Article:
Germany’s highest court instated substantial legal hurdles to online surveillance on Wednesday. The judges in Karlsruhe ruled that internet spying and hacking into private computer hard drives will only be allowed with a court order based on “convincing evidence of concrete danger” to interests protected by German law.
The court’s decision insures “the basic right to confidentiality and integrity in the information technology system,” said lead justice Hans-Jürgen Papier said after the ruling.
The ruling nullifies a January 2007 law it says went too far in allowing Germany intelligence agencies to engage in ongoing online surveillance of a suspect’s internet activity and secretly uploading Trojan spyware onto their computer. According to the court, gaining secret access to personal computers infringes on a person’s basic right to privacy, and such an action is only permissible in cases of threats to life or the state.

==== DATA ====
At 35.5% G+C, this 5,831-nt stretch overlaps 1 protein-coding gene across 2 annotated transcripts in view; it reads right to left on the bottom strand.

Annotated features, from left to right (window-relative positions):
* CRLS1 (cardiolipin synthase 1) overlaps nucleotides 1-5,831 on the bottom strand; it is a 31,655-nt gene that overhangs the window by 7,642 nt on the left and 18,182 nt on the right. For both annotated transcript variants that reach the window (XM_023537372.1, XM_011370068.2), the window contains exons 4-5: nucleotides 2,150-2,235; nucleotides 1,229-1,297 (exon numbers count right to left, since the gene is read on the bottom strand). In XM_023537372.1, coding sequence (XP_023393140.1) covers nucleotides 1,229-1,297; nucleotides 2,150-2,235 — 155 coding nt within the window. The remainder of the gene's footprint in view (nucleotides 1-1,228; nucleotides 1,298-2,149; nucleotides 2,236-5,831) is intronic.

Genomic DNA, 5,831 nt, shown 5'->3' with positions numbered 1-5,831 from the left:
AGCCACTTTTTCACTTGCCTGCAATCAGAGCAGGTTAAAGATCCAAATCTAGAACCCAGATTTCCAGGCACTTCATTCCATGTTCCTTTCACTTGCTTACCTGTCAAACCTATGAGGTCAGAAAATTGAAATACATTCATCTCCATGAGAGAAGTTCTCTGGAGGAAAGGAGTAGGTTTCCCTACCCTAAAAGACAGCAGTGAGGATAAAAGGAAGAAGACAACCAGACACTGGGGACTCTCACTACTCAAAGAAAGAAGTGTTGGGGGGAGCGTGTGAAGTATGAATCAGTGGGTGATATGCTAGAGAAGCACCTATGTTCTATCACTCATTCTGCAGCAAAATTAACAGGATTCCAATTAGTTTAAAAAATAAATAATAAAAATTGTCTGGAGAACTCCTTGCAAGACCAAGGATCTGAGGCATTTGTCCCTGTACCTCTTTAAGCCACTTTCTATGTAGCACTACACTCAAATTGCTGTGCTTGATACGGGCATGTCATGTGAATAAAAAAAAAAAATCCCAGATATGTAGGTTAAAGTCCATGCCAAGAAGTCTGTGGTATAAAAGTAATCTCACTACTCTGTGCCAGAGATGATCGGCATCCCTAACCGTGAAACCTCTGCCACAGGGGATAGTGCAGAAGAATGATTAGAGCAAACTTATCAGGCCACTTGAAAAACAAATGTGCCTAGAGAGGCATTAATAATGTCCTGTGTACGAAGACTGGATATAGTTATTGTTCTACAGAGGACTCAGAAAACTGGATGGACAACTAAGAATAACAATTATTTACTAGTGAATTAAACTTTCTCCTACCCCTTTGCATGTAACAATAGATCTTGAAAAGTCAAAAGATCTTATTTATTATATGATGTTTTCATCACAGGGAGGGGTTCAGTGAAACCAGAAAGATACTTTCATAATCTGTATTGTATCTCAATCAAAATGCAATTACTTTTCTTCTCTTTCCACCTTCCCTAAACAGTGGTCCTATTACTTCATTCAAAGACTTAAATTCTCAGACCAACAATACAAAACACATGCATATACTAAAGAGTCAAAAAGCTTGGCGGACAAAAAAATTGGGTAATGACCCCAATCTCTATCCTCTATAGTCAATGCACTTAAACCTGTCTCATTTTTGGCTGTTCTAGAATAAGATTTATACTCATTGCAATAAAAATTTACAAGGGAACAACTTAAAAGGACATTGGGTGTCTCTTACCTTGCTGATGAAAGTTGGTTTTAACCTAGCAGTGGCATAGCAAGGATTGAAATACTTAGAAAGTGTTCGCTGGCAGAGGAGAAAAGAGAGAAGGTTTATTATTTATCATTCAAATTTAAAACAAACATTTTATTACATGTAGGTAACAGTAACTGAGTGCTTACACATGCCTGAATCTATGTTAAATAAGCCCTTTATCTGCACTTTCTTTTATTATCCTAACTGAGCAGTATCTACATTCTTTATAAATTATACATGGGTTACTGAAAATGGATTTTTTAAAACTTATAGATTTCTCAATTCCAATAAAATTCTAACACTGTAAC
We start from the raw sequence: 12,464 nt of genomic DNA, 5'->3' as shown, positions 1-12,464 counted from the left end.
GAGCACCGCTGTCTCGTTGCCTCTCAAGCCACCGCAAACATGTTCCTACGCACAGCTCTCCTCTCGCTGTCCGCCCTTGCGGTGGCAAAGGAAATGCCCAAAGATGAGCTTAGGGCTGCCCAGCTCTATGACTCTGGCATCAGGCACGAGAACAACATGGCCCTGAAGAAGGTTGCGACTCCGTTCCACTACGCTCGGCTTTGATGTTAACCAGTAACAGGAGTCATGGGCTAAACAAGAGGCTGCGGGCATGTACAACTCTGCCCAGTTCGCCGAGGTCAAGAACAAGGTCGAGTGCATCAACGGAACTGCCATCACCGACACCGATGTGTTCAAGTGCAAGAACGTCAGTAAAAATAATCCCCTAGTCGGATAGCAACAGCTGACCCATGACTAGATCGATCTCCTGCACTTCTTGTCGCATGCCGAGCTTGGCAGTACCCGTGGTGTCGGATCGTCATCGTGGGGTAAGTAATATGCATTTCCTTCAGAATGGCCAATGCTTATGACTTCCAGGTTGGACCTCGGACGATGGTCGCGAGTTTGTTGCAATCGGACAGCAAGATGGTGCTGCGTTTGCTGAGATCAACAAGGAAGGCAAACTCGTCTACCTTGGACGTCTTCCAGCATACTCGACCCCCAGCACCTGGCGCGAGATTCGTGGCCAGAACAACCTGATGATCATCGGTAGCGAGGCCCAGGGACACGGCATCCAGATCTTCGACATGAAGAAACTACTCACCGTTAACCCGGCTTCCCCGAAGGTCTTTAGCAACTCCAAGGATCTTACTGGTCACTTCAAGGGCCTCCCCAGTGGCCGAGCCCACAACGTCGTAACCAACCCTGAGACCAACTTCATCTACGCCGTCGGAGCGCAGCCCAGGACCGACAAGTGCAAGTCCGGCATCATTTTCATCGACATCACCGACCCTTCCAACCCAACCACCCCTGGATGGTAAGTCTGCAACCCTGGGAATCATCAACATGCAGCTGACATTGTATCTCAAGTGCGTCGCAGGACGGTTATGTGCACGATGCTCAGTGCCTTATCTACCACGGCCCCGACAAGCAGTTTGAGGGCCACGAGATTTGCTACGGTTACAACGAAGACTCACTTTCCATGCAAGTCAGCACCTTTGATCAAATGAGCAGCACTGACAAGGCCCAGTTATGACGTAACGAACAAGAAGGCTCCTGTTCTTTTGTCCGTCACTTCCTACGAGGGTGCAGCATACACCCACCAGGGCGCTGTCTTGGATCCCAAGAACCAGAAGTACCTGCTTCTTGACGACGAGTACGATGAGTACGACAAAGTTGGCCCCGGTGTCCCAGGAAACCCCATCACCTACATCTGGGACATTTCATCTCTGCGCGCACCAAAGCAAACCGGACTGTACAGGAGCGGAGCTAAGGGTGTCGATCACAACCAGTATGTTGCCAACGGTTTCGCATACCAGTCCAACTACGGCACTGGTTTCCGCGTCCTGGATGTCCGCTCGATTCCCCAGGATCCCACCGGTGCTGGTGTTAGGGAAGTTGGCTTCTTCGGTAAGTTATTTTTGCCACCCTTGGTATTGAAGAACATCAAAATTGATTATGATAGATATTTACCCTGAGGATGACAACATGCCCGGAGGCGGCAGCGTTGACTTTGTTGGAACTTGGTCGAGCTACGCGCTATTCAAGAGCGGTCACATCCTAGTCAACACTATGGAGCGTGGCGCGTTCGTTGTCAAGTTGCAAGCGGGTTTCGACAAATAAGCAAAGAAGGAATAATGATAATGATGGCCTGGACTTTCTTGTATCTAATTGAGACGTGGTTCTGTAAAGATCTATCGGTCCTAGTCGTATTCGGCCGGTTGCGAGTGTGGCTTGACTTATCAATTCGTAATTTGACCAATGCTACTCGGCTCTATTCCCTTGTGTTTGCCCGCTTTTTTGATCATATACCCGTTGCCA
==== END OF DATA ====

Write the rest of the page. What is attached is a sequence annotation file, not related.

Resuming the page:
Online surveillance has been hotly debated in Germany since 2006, when Interior Minister Wolfgang Schäuble encouraged computer searches as part of anti-terrorism investigations.
The decision is the most important decision pertaining to personal privacy since a court ruling about the 1983 census, said the government’s federal commissioner for data protection Peter Schaar in a statement.
The possibility that online surveillance will be allowed in cases such as terrorist threats may inspire a new legislation at the federal level. “We believe that Wolfgang Schäuble and [Justice Minister] Brigitte Zypries will introduce a new bill to the cabinet in response,” said parliamentary floor leader for the centre-left Social Democrats, Peter Struck.